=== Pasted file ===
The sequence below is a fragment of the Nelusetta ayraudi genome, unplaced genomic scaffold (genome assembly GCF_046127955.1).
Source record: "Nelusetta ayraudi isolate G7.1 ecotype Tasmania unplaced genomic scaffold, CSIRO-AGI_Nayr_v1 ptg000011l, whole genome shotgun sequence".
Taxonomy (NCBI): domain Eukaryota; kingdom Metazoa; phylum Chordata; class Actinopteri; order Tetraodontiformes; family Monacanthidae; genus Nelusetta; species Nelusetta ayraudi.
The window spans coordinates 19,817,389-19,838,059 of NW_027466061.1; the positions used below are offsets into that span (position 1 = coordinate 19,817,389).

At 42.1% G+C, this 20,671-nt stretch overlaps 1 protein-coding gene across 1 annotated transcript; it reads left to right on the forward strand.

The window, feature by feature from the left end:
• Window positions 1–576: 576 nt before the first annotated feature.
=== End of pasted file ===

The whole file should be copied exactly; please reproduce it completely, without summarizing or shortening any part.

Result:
The sequence below is a fragment of the Nelusetta ayraudi genome, unplaced genomic scaffold (genome assembly GCF_046127955.1).
Source record: "Nelusetta ayraudi isolate G7.1 ecotype Tasmania unplaced genomic scaffold, CSIRO-AGI_Nayr_v1 ptg000011l, whole genome shotgun sequence".
Taxonomy (NCBI): domain Eukaryota; kingdom Metazoa; phylum Chordata; class Actinopteri; order Tetraodontiformes; family Monacanthidae; genus Nelusetta; species Nelusetta ayraudi.
The window spans coordinates 19,817,389-19,838,059 of NW_027466061.1; the positions used below are offsets into that span (position 1 = coordinate 19,817,389).

At 42.1% G+C, this 20,671-nt stretch overlaps 1 protein-coding gene across 1 annotated transcript; it reads left to right on the forward strand.

The window, feature by feature from the left end:
• Window positions 1–576: 576 nt before the first annotated feature.